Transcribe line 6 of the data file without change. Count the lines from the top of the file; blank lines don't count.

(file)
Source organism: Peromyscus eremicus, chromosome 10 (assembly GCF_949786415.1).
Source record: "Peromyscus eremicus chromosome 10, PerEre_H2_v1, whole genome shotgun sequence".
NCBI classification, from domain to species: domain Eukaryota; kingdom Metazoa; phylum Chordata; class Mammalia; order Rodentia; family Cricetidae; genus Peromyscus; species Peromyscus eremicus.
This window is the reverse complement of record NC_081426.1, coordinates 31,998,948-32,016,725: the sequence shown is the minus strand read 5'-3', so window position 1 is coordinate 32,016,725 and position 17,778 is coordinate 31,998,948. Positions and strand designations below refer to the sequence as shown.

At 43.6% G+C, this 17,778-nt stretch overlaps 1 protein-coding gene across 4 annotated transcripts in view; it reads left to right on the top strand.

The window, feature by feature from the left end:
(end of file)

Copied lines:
The window, feature by feature from the left end: